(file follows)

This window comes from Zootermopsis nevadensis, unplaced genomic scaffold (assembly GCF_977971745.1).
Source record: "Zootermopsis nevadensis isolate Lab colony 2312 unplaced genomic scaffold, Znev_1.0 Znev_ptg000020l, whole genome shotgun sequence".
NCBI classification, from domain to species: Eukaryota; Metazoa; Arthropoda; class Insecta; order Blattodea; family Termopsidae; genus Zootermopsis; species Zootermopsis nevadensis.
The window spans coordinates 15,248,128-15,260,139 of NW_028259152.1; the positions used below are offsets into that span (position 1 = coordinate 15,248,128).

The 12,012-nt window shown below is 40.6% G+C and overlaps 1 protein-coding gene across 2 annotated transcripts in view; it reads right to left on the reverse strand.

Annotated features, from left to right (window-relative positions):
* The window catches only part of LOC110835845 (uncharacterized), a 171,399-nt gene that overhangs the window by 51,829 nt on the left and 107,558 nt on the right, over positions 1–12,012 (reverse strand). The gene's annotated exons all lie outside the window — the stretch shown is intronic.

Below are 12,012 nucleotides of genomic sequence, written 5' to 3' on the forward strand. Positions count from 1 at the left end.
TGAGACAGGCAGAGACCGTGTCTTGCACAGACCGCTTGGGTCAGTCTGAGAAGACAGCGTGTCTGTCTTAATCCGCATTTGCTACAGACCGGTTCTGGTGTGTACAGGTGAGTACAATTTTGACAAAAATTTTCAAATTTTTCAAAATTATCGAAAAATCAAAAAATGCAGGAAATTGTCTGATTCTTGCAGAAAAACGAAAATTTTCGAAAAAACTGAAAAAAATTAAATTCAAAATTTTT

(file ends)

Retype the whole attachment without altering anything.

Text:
This window comes from Zootermopsis nevadensis, unplaced genomic scaffold (assembly GCF_977971745.1).
Source record: "Zootermopsis nevadensis isolate Lab colony 2312 unplaced genomic scaffold, Znev_1.0 Znev_ptg000020l, whole genome shotgun sequence".
NCBI classification, from domain to species: Eukaryota; Metazoa; Arthropoda; class Insecta; order Blattodea; family Termopsidae; genus Zootermopsis; species Zootermopsis nevadensis.
The window spans coordinates 15,248,128-15,260,139 of NW_028259152.1; the positions used below are offsets into that span (position 1 = coordinate 15,248,128).

The 12,012-nt window shown below is 40.6% G+C and overlaps 1 protein-coding gene across 2 annotated transcripts in view; it reads right to left on the reverse strand.

Annotated features, from left to right (window-relative positions):
* The window catches only part of LOC110835845 (uncharacterized), a 171,399-nt gene that overhangs the window by 51,829 nt on the left and 107,558 nt on the right, over positions 1–12,012 (reverse strand). The gene's annotated exons all lie outside the window — the stretch shown is intronic.

Below are 12,012 nucleotides of genomic sequence, written 5' to 3' on the forward strand. Positions count from 1 at the left end.
TGAGACAGGCAGAGACCGTGTCTTGCACAGACCGCTTGGGTCAGTCTGAGAAGACAGCGTGTCTGTCTTAATCCGCATTTGCTACAGACCGGTTCTGGTGTGTACAGGTGAGTACAATTTTGACAAAAATTTTCAAATTTTTCAAAATTATCGAAAAATCAAAAAATGCAGGAAATTGTCTGATTCTTGCAGAAAAACGAAAATTTTCGAAAAAACTGAAAAAAATTAAATTCAAAATTTTT